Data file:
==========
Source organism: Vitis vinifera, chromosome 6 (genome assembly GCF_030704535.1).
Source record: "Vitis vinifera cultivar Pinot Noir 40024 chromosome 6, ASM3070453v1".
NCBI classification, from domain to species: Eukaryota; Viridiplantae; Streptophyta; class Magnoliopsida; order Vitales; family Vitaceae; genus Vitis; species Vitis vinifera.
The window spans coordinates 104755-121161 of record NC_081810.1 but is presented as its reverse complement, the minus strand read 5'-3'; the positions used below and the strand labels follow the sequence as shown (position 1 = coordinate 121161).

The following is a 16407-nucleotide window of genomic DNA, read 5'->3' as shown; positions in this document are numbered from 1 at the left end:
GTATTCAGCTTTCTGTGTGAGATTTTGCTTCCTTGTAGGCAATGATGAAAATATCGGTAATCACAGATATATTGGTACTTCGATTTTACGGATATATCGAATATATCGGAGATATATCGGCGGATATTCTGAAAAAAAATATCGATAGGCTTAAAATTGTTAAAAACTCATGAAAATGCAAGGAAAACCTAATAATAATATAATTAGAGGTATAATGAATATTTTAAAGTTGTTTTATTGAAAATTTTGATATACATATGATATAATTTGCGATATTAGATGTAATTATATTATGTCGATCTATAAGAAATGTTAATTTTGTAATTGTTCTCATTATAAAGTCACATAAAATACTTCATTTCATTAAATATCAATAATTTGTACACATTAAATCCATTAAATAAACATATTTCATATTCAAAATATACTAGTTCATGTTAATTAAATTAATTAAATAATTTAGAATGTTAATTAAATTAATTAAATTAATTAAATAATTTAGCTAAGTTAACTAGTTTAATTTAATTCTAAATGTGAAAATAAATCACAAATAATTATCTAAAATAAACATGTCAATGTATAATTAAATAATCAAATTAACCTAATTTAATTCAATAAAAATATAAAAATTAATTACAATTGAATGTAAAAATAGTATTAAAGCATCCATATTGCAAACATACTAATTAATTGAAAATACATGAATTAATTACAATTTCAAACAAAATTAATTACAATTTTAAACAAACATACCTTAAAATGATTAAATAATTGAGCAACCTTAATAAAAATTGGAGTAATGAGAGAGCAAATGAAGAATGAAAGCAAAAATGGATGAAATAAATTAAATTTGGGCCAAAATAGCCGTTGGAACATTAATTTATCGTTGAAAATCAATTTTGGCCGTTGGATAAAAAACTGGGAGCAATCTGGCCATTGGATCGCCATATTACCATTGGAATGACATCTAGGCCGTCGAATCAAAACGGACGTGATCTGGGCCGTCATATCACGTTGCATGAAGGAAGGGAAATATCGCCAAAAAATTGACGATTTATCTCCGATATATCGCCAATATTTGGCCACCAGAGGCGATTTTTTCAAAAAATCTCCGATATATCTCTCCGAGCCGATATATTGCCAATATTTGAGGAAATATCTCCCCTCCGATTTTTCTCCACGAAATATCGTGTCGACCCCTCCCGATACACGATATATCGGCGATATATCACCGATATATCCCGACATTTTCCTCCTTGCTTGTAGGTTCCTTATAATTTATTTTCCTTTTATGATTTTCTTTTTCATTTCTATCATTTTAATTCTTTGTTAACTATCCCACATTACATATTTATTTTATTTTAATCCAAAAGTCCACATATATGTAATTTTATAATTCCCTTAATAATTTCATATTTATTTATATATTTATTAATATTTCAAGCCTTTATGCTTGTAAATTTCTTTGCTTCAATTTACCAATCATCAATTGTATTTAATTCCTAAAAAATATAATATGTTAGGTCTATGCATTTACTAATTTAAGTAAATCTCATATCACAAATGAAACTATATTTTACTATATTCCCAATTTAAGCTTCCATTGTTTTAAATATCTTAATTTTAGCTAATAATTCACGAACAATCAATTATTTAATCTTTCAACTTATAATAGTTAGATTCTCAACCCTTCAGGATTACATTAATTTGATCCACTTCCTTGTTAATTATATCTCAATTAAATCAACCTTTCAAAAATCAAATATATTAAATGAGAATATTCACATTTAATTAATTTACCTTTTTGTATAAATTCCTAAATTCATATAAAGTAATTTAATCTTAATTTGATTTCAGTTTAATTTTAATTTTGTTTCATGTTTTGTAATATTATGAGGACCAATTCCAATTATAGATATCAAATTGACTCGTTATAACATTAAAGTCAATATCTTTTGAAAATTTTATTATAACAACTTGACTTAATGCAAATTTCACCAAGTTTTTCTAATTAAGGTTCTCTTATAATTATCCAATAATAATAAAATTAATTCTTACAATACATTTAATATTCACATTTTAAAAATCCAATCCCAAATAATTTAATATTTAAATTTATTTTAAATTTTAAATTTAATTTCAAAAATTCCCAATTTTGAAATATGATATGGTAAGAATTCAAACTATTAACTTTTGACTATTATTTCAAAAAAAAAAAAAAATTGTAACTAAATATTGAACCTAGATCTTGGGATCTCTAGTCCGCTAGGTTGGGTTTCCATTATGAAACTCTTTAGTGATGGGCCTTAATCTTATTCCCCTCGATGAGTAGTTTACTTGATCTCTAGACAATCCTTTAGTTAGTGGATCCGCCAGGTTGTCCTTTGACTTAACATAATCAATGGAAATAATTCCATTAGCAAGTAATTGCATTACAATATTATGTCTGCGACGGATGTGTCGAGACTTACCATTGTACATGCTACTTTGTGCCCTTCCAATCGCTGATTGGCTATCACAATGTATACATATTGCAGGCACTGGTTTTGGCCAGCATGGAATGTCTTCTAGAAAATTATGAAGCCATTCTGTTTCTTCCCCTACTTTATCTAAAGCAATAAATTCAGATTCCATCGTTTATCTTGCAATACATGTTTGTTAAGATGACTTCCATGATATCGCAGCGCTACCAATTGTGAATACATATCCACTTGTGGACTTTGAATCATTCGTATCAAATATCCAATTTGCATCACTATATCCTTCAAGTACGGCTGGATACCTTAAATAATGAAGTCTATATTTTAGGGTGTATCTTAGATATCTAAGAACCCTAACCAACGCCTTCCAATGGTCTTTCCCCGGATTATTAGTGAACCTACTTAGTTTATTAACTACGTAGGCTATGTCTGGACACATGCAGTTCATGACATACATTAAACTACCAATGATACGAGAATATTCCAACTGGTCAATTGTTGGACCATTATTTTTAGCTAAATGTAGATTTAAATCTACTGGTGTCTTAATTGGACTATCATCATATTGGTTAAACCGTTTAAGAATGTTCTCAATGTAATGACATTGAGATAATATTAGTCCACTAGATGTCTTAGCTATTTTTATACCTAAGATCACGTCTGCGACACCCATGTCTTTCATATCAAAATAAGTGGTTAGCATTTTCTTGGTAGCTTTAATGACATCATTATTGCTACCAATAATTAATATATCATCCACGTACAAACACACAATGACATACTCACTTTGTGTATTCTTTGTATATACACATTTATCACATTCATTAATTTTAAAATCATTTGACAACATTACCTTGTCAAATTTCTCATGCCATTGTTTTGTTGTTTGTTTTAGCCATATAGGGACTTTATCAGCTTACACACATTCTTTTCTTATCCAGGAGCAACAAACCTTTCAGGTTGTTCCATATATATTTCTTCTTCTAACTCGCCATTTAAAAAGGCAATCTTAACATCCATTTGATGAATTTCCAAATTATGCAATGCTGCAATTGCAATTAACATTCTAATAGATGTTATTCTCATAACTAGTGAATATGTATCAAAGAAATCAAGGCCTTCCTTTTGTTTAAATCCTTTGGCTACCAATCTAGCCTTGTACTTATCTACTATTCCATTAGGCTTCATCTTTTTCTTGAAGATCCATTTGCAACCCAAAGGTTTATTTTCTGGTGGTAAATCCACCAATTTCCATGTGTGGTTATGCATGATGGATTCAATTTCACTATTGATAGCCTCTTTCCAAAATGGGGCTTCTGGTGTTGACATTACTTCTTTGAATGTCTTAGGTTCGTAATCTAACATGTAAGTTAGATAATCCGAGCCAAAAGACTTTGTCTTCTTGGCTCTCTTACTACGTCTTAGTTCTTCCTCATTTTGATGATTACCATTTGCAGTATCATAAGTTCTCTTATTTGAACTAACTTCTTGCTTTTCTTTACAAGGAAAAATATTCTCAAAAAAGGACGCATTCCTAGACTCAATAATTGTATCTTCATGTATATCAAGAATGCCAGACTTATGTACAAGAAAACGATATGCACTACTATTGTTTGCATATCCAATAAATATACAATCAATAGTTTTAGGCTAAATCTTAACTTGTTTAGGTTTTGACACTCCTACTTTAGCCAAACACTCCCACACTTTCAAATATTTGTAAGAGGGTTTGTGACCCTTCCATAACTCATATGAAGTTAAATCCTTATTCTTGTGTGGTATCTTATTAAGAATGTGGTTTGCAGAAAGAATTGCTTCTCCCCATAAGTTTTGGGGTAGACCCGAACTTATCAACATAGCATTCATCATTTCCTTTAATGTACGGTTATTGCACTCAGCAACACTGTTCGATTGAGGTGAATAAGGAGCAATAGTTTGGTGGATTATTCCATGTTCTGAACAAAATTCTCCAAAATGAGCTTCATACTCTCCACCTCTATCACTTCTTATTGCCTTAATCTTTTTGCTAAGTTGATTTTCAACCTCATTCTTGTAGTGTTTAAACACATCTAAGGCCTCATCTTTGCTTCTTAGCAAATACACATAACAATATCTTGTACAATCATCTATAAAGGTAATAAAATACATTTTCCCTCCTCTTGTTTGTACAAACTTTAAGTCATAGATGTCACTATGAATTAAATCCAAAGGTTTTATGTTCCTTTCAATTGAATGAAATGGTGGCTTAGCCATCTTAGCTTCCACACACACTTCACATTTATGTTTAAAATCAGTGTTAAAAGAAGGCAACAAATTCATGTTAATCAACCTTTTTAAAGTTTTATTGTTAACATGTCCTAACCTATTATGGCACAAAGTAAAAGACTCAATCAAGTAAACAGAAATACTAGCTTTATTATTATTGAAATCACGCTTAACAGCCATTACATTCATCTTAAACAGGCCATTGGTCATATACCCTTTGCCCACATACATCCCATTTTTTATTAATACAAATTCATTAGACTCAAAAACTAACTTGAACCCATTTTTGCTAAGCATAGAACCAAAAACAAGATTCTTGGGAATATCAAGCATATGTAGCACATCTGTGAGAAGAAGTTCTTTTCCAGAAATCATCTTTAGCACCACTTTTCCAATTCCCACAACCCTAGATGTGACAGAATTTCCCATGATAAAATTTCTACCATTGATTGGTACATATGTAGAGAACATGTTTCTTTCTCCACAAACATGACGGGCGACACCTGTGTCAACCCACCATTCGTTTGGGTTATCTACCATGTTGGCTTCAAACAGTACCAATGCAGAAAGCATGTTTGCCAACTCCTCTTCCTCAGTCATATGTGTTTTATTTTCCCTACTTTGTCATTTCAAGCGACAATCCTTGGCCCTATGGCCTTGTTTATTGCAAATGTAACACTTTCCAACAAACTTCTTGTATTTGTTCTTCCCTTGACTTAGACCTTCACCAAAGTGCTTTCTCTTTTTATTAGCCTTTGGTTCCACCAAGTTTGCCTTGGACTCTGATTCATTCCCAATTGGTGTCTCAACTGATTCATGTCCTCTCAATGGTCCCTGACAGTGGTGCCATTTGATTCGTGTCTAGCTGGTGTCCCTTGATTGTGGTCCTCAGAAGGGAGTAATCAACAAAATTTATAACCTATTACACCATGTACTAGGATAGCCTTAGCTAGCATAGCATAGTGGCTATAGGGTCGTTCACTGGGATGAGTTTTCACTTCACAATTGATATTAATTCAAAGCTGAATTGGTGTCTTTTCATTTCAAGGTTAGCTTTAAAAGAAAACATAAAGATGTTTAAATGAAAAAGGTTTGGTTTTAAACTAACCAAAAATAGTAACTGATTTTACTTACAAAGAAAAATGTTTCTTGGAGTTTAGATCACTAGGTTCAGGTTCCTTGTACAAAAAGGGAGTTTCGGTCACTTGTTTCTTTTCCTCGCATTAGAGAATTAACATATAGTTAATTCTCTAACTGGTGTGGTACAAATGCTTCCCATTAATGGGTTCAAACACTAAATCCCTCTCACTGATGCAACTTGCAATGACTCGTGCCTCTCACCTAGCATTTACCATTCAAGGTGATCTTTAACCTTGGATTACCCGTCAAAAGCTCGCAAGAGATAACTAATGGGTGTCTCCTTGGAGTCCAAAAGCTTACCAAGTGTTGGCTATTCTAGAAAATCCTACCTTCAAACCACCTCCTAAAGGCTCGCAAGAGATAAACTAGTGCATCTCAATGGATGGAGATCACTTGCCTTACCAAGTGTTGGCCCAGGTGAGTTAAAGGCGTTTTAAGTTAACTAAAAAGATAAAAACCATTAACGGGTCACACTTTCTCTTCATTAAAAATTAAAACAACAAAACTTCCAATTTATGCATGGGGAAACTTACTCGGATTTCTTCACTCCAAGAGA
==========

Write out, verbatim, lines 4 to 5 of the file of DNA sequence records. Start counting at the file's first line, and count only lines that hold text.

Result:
The window spans coordinates 104755-121161 of record NC_081810.1 but is presented as its reverse complement, the minus strand read 5'-3'; the positions used below and the strand labels follow the sequence as shown (position 1 = coordinate 121161).

The following is a 16407-nucleotide window of genomic DNA, read 5'->3' as shown; positions in this document are numbered from 1 at the left end: